Strollers on Hermanus beaches recently noticed a large number of little jellyfish washed up on the sand. Regular swimmers in The Marine pool thought better of it and did not venture into the water. What were these jellyfish and what caused their sudden appearance?
My motto is: If in doubt, do the research. And in the case of things marine-related, your best bet is the Two Oceans Aquarium in Cape Town. So by great coincidence a team from the Aquarium came to Hermanus last week on their turtle rescue road trip. One of the team members is Krish Lewis, the ‘jelly guy’ and I was able to learn a bit about jellies from him.
These jellyfish that are washing up in their thousands, Krish explained, are called ‘night-light’ jellyfish (Pelagia noctiluca). They commonly occur in large blooms in deeper waters off the Western Cape coast. Strong winds and swells carry them in-shore and this is not a cause for concern.
However, the would-be swimmers in The Marine pool were wise not to venture into the water. Night-light jellies can sting humans, and although it is not likely to be serious, they are best avoided. Contact with their long tentacles triggers stinging cells with spiny filaments wound up like springs. These filaments inject toxins into the skin, causing nasty reactions. If you should get stung by a jellyfish, bluebottle or insect, rub the juice of a sour fig leaf (Carpobrotus sp.) on it for instant relief.
Pelagia noctiluca are pinkish-purple jellyfish, also known as ‘mauve stingers’. They are about 10cm in diameter and glow at night in the waves. Their name comes from the Greek pelagos, for open sea; nocti, for night; and luca, for light. If you are in an area where they are washing up, keep an eye on the waterline at night. Some populations are able to bioluminesce when struck by waves and you may be lucky enough to see this phenomenon.
Life cycle of a jellyfish
Jellyfish have a fascinating life cycle. When you think of a jellyfish, you are probably picturing a translucent, bell-shaped animal with long flowing tentacles. While iconic, that’s only a short stage of a jelly’s life – the final ‘medusa’ phase before it dies. Jellyfish live far longer, more interesting lives than you may have imagined!
The life story of a jellyfish begins at dusk or dawn, when adult jellies, known as ‘medusae’, gather in large numbers to spawn. They release huge quantities of sperm and eggs into the ocean around them. These spawning events are triggered by their proximity to other jellies, abundant light and enough food. The fertilised eggs usually drift freely in the ocean currents. Some eggs survive to enter the next phase of their lives.
The egg grows into a small larva called a ‘planula’. Each planula can swim freely and resembles a microscopic flatworm, covered in tiny hairs called cilia. The cilia beat rhythmically and allow the planula to swim about. When it has grown sufficiently large it finds a suitable hard surface and attaches itself to it.
The planula then develops into its next life stage – the polyp. This jellyfish polyp very closely resembles other marine animals like anemones and corals. The difference is that a jellyfish will develop into new stages beyond the polyp, while an animal like an anemone will essentially become an ‘adult polyp’.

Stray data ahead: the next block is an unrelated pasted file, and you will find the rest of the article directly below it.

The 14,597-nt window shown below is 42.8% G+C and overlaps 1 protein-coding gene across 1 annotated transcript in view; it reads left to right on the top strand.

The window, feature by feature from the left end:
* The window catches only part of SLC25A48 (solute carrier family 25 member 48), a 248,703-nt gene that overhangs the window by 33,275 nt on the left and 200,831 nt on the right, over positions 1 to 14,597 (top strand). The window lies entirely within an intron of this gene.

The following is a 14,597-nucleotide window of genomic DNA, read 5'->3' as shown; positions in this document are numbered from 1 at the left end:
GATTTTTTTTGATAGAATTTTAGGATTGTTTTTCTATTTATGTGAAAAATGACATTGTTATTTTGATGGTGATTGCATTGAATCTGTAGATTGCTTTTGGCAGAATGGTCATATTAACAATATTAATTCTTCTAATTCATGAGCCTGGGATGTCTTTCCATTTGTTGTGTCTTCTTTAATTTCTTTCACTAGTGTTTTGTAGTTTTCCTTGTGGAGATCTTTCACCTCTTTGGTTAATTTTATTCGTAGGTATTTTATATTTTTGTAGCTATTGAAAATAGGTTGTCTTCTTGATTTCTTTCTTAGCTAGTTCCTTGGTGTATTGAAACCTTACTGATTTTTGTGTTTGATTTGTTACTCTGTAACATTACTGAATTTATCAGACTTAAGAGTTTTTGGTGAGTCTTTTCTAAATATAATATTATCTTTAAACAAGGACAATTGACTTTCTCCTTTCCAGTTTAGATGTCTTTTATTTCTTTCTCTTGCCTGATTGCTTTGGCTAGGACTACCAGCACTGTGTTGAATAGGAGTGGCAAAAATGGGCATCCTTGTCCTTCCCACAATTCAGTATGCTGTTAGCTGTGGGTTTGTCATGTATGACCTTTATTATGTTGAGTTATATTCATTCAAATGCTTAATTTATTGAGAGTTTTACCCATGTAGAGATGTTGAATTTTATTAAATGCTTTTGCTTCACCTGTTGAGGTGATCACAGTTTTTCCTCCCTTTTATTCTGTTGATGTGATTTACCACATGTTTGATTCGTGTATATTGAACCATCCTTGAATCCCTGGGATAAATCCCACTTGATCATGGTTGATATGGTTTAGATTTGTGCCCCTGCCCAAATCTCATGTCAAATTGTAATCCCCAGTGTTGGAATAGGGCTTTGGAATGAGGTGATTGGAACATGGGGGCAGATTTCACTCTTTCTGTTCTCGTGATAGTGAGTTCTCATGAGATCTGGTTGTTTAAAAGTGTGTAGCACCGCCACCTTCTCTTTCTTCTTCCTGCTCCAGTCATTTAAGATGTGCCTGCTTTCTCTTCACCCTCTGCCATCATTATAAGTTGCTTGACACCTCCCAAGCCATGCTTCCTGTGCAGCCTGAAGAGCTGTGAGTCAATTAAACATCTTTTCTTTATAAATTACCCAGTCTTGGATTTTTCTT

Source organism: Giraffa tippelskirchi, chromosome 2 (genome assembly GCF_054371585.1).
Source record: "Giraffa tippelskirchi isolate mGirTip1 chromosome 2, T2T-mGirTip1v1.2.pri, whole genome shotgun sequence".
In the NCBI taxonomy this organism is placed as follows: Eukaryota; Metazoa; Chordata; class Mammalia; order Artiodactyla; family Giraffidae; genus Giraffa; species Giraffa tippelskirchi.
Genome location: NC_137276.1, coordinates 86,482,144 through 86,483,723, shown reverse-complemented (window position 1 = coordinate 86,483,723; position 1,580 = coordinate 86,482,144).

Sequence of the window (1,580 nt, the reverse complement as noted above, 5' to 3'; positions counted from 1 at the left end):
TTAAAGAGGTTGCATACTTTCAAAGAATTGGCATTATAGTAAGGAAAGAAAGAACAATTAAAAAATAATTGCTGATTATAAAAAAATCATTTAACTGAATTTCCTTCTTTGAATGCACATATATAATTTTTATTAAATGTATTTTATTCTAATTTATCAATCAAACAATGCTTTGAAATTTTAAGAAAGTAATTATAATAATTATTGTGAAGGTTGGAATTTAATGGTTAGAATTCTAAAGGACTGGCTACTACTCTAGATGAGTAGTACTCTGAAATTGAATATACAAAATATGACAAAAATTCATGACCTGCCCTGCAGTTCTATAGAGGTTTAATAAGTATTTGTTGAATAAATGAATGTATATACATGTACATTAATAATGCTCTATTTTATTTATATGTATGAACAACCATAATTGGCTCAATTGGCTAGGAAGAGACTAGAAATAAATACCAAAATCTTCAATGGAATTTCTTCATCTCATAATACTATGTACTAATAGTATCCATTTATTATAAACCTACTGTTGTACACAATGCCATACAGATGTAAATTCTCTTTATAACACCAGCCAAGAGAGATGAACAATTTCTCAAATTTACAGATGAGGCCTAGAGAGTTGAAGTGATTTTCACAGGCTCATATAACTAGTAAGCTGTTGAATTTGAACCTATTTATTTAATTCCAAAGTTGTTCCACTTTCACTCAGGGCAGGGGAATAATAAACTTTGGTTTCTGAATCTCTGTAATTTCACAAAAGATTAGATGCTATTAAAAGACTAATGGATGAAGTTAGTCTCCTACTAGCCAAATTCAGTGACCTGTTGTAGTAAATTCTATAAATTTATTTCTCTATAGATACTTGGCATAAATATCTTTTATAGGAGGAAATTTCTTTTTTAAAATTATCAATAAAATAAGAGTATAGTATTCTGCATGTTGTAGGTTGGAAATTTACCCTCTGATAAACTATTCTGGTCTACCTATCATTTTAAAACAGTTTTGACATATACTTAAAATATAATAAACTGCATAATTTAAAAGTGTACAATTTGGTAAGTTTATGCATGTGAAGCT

When conditions are ideal, the jellyfish polyp begins to reproduce asexually, by cloning itself. The polyp elongates and forms segments which will eventually bud off to form independent animals. The tiny, newly-budded segments of polyp become free-living organisms known as ‘ephyra’. As the ephyra grows, its bell takes on the characteristic shape and its tentacles and oral arms will grow into the adult forms unique to its species.
The twist in the tale
But there is always a twist in the tale – the exception to the rule. The night-light jellies that we now see on our beaches do not go through this elaborate life cycle. When a large number of them are swept or blown together and bump into each other, they are stimulated to spawn.
Hundreds of thousands of eggs and sperm are released and the eggs, once fertilised, hatch out within three days into tiny forms of the adult jellies. The resulting ‘bloom’ of jellies was blown out onto our beaches by the on-shore winds. They will disappear again in a few days, feasted on by birds, plough snails and crabs.
For a brilliant visualisation of the jellyfish lifecycle go to: https://www.youtube.com/watch?v=LQ6N2SmUn5E
About the Author
Whale Coast Conservation passionately lives by its slogan “Caring for your environment”.
Its small staff and volunteers are dedicated to
- raising community and visitor awareness of the unique, biodiverse natural resources of the Cape Whale Coast region and
- to projects that convert awareness into practical actions that lead towards living sustainably.
WCC ensures expert representation in public participation processes that contribute to environmental and developmental policies and legislation. We monitor regional development; and ensure compliance with legislation and guidelines.
WCC increases general public awareness of sustainability through environmental education, citizen-science research projects, community projects and campaigns.
WCC communicates with its audience through exhibitions, signage, technology demonstrations, workshops, talks, film shows, newsletters and articles.
WCC places emphasis on educating future generations through its Youth Environment Programme (YEP). YEP is offered to 24 schools in its target area with a total of over 10,000 learners.
WCC facilitates schools’ participation in special events such as Earth Day, Walking for Water, Arbor Day and Coastal Clean-ups.
WCC facilitates educator development programmes to improve the capacity of educators to offer informed environmental content in their lessons across all learning streams.